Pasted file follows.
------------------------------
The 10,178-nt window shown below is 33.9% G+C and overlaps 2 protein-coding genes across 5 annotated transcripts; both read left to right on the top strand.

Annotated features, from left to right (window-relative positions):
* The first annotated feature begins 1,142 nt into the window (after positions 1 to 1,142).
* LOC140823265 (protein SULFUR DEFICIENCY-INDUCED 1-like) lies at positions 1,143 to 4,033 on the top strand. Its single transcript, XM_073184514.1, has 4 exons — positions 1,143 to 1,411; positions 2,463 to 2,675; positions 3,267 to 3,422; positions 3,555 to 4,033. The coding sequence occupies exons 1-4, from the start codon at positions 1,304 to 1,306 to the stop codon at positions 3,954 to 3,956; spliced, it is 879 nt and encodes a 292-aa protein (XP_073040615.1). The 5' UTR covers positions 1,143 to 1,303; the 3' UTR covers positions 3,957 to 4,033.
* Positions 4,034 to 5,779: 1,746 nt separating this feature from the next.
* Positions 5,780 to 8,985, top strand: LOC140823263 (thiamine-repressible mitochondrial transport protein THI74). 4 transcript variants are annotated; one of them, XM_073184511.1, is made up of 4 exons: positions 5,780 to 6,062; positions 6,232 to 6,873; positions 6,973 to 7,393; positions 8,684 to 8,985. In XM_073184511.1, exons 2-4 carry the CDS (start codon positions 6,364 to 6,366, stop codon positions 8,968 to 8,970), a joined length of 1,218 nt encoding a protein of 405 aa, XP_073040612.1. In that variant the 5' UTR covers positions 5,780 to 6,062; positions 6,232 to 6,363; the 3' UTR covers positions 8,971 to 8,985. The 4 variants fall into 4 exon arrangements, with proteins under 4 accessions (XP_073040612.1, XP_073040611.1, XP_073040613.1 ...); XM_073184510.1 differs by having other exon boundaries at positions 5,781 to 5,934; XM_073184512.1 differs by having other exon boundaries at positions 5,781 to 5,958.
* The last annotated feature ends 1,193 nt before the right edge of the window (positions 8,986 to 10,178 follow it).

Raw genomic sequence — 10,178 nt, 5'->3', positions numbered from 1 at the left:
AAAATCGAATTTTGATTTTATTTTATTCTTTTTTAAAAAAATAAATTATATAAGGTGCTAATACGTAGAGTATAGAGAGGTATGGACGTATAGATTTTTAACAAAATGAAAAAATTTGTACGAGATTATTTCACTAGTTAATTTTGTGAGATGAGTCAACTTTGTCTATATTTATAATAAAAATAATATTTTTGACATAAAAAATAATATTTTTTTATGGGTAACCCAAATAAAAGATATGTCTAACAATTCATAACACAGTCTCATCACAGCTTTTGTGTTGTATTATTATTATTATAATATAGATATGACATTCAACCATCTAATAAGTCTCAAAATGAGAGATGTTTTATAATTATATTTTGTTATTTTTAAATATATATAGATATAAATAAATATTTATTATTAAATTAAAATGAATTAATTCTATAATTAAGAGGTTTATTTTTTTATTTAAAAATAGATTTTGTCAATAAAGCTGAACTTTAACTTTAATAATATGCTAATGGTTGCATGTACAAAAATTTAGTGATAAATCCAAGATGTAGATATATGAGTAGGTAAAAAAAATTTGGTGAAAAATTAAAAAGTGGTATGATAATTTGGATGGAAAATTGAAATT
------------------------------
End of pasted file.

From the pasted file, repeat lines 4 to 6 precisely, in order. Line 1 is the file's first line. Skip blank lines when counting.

* LOC140823265 (protein SULFUR DEFICIENCY-INDUCED 1-like) lies at positions 1,143 to 4,033 on the top strand. Its single transcript, XM_073184514.1, has 4 exons — positions 1,143 to 1,411; positions 2,463 to 2,675; positions 3,267 to 3,422; positions 3,555 to 4,033. The coding sequence occupies exons 1-4, from the start codon at positions 1,304 to 1,306 to the stop codon at positions 3,954 to 3,956; spliced, it is 879 nt and encodes a 292-aa protein (XP_073040615.1). The 5' UTR covers positions 1,143 to 1,303; the 3' UTR covers positions 3,957 to 4,033.
* Positions 4,034 to 5,779: 1,746 nt separating this feature from the next.
* Positions 5,780 to 8,985, top strand: LOC140823263 (thiamine-repressible mitochondrial transport protein THI74). 4 transcript variants are annotated; one of them, XM_073184511.1, is made up of 4 exons: positions 5,780 to 6,062; positions 6,232 to 6,873; positions 6,973 to 7,393; positions 8,684 to 8,985. In XM_073184511.1, exons 2-4 carry the CDS (start codon positions 6,364 to 6,366, stop codon positions 8,968 to 8,970), a joined length of 1,218 nt encoding a protein of 405 aa, XP_073040612.1. In that variant the 5' UTR covers positions 5,780 to 6,062; positions 6,232 to 6,363; the 3' UTR covers positions 8,971 to 8,985. The 4 variants fall into 4 exon arrangements, with proteins under 4 accessions (XP_073040612.1, XP_073040611.1, XP_073040613.1 ...); XM_073184510.1 differs by having other exon boundaries at positions 5,781 to 5,934; XM_073184512.1 differs by having other exon boundaries at positions 5,781 to 5,958.